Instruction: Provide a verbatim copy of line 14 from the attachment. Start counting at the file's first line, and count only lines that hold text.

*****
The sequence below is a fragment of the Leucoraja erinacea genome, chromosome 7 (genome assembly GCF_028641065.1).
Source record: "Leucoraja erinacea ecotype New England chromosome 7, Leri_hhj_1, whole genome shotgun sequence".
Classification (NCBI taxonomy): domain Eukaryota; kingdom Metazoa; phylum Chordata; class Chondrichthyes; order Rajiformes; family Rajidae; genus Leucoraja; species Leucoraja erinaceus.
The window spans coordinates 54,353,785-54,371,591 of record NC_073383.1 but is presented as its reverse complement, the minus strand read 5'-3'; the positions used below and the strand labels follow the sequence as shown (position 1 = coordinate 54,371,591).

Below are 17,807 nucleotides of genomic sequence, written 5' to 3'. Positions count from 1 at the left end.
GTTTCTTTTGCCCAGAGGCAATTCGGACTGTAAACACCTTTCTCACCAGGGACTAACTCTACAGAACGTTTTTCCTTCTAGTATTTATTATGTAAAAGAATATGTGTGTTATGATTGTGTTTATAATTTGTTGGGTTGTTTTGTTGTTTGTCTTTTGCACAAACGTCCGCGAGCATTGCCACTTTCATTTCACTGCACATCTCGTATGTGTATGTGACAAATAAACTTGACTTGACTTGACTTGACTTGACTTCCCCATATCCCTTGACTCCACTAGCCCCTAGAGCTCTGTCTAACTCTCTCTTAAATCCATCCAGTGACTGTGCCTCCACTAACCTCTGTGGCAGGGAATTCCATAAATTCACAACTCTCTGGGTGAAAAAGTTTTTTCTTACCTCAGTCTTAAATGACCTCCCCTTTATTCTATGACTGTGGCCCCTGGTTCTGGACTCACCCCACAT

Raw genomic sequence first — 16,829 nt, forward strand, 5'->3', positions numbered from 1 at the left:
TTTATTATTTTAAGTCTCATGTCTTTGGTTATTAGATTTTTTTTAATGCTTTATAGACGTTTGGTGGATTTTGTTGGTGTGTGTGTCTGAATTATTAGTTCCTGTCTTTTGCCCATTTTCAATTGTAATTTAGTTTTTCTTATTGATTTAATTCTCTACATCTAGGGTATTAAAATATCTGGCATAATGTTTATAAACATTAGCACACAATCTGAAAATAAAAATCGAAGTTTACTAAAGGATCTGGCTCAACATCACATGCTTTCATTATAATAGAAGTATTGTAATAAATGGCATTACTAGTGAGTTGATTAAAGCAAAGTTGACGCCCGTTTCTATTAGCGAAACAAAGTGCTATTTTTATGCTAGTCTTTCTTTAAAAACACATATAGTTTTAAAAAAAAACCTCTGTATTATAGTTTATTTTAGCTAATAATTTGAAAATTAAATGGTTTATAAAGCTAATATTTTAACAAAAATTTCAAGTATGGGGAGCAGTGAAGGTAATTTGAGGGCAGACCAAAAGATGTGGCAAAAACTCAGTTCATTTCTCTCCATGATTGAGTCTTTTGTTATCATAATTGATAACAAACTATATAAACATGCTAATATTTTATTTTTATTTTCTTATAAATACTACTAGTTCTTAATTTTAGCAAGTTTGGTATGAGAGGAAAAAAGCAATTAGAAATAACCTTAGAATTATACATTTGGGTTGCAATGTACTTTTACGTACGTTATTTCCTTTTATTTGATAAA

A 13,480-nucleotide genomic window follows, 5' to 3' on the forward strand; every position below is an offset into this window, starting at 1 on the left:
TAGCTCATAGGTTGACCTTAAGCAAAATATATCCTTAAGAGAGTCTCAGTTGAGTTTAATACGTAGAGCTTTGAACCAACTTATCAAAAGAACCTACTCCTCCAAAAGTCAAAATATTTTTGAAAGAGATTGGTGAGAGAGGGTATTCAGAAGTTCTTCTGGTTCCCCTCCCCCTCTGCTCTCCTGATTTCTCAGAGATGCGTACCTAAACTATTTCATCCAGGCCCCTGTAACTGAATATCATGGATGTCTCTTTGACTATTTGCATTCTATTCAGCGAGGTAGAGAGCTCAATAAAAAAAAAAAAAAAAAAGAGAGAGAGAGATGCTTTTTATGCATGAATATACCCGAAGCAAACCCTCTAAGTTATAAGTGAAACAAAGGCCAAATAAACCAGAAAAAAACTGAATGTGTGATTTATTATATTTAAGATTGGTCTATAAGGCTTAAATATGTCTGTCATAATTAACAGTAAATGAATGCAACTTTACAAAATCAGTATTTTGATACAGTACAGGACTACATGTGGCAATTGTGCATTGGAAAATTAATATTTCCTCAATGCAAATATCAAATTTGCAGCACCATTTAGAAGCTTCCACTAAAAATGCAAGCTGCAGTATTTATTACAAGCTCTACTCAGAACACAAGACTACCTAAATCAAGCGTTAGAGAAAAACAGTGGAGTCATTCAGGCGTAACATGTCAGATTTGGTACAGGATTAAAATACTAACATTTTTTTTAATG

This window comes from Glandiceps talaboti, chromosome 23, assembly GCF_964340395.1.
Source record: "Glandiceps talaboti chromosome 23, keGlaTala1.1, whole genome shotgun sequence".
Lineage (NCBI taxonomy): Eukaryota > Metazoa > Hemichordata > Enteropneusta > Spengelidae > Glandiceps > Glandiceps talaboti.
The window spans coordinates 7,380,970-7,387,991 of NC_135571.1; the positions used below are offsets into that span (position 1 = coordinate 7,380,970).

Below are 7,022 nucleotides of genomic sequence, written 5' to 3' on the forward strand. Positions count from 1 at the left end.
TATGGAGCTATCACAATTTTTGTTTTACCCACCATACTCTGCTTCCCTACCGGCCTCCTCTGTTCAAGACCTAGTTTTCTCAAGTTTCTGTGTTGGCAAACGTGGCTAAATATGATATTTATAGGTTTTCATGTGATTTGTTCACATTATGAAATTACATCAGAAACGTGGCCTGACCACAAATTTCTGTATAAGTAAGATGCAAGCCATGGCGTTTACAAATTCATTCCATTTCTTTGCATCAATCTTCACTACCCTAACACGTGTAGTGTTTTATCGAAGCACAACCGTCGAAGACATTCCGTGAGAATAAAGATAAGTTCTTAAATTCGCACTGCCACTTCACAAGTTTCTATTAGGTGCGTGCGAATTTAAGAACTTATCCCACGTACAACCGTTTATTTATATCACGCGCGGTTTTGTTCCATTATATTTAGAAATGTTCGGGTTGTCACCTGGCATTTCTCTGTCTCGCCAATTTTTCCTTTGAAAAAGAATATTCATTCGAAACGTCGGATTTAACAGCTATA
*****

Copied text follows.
The window spans coordinates 7,380,970-7,387,991 of NC_135571.1; the positions used below are offsets into that span (position 1 = coordinate 7,380,970).